Figure 4.  Macroscopic observations and histological findings of a primary adult T-cell leukemia/lymphoma (ATLL) cell-bearing NOD/Shi-scid, IL-2Rγnull (NOG) mouse. (A) Primary ATLL cell-bearing NOG mouse. Both the liver and spleen of a NOG mouse are enlarged. Immumohistological analysis revealed that the liver, lung, and spleen were infiltrated by CCR4+ ATLL cells and the normal architecture of each organ was destroyed. Asterisks indicate tumor infiltrating region. (B) In contrast, primary ATLL cell-bearing NOG mouse treated with the therapeutic anti-CCR4 mAb has no morbid lesions detectable macroscopically.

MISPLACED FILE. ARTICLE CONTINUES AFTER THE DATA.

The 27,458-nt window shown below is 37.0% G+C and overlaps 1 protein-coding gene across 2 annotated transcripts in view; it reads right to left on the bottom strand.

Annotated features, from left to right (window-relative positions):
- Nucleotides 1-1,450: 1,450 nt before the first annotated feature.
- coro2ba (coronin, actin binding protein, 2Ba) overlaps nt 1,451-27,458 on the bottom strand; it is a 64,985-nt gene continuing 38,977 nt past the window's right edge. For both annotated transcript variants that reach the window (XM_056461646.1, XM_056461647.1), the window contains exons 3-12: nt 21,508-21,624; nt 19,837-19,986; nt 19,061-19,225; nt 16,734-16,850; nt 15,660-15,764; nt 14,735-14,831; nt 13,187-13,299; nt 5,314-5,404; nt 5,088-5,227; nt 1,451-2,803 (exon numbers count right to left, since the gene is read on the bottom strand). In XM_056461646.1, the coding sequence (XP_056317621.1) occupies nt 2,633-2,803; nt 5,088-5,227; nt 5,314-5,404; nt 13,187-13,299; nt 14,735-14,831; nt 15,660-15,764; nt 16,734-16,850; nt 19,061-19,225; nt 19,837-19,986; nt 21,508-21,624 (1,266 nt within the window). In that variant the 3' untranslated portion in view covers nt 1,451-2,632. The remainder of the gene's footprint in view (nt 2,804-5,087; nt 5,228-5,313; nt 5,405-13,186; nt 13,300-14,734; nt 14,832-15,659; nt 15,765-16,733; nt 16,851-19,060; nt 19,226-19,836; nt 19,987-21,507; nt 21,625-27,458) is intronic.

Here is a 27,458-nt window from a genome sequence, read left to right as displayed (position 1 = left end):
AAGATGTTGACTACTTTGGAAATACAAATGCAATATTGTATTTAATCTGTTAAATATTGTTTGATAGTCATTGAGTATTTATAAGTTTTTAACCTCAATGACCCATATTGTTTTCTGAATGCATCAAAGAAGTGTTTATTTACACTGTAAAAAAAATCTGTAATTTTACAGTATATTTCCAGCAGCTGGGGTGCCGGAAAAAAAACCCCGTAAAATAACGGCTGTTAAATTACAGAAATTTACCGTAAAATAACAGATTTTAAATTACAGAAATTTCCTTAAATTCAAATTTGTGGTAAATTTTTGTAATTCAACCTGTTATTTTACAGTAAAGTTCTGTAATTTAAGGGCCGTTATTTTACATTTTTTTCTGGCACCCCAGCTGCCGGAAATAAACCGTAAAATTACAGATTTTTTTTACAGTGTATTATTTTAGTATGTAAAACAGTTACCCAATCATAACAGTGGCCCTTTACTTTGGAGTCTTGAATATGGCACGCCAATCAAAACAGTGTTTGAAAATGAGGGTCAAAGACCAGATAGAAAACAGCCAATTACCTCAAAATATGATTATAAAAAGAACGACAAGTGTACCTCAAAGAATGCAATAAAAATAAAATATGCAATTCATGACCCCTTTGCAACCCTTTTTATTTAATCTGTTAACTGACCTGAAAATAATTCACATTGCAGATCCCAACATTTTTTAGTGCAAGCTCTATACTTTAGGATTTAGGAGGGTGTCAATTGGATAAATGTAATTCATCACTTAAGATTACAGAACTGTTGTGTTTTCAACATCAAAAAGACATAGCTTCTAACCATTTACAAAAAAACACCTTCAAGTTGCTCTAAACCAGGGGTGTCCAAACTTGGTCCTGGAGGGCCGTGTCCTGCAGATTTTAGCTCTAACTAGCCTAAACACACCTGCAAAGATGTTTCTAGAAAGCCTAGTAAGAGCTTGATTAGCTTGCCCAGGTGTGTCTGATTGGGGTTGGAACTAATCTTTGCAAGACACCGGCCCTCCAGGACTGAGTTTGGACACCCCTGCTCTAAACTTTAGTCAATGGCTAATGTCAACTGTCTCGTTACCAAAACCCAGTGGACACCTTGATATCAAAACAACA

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Clinical development of KW-0761

  1. Top of page
  2. Abstract
  3. Adult T-cell leukemia/lymphoma (ATLL)
  4. ATLL and Treg cells
  5. Why does HTLV-1 cause malignant transformation of only CD4+CD25+CCR4+ lymphocytes?
  6. PTCL-NOS
  7. Why is CCR4 expression an unfavorable prognostic factor for PTCL-NOS?
  8. Angioimmunoblastic T-cell lymphoma (AITL) and anaplastic lymphoma kinase (ALK)+ anaplastic large cell lymphoma (ALCL)
  9. Hodgkin lymphoma (HL)
  10. Epstein–Barr virus (EBV)-associated lymphoproliferative disorders
  11. CCR4+ Treg cells in cancer other than lymphoma
  12. CCR4 as a novel molecular target for immunotherapy of cancer
  13. Humanized mouse model to evaluate human immunotherapy
  14. Clinical development of KW-0761
  15. Conclusions
  16. Acknowledgments
  17. Disclosure Statement
  18. References